Public money, public code? FSFE spearheads open-source initiative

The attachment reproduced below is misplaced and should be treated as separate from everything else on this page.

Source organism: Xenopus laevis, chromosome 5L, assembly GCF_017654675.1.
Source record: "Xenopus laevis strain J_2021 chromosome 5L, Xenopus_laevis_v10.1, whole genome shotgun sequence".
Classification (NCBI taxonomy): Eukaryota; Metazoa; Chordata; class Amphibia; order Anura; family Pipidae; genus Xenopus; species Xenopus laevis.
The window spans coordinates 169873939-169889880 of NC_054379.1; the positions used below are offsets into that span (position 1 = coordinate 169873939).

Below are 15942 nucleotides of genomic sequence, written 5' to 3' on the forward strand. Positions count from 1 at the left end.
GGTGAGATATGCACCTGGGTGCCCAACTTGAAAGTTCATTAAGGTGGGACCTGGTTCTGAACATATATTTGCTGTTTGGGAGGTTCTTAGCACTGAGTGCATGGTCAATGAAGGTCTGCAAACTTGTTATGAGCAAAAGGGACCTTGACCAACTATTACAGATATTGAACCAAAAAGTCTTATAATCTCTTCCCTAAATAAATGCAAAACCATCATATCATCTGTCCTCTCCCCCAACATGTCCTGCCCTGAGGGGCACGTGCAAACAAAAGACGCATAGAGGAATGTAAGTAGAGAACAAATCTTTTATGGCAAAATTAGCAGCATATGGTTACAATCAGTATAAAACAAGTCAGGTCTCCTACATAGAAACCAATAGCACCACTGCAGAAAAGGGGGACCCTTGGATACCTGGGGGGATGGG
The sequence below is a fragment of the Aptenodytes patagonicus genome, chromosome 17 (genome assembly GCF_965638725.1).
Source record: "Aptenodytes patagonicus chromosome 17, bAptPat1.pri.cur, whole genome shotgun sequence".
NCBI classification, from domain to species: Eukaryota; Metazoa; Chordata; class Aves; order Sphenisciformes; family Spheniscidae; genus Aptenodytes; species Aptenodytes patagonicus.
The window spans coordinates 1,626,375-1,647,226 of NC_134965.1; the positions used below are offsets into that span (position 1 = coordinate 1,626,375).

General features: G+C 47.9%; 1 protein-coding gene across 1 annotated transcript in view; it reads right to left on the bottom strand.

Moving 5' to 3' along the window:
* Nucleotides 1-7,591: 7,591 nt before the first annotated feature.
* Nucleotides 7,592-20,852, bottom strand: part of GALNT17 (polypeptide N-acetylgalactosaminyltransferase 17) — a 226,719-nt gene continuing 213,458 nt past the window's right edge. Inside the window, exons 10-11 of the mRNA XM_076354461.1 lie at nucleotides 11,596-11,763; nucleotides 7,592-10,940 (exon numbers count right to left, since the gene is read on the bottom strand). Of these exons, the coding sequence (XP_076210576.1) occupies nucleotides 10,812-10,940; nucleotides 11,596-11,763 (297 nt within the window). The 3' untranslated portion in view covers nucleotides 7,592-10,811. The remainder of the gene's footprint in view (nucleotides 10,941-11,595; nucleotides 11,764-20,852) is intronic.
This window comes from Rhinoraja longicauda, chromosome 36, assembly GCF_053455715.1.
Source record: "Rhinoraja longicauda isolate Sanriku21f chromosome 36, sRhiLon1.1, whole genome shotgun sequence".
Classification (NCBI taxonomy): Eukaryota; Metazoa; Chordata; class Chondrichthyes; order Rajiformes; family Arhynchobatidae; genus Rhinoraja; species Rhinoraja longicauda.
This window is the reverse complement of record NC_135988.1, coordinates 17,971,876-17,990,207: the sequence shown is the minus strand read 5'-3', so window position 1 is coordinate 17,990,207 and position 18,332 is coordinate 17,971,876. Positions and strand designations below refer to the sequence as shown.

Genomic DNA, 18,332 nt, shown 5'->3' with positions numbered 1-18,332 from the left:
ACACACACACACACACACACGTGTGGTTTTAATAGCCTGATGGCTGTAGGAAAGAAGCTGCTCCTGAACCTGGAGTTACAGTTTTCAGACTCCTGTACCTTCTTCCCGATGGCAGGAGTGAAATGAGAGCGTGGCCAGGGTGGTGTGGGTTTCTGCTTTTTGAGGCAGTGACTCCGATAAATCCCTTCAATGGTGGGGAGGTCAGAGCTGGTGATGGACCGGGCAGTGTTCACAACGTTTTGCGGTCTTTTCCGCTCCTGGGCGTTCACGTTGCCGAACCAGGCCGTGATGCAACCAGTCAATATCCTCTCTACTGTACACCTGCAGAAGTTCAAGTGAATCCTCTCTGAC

Last September, the non-profit Free Software Foundation Europe (FSFE) launched a new campaign that calls for EU-wide legislation that requires publicly financed software developed for the public sector to be made publicly available under a free and open-source software license. According to the ‘Public Money, Public Code’ open letter, free and open-source software in the public sector would enable anyone to “use, study, share, and improve applications used on a daily basis”. The initiative, says the non-profit, would provide safeguards against public sector organizations being locked into services from specific companies that use “restrictive licenses” to hinder competition. The FSFE also says the open-source model would help improve security in the public sector, as it would allow backdoors and other vulnerabilities to fixed quickly, without depending on one single service provider. Since its launch, the Public Money, Public Code initiative has gained the support of 150 organizations, including WordPress Foundation, Wikimedia Foundation, and Tor, along with nearly 18,000 individuals. With the initiative now approaching its first anniversary, The Daily Swig caught up with FSFE spokesperson Paul Brown, who discussed the campaign’s progress. Read more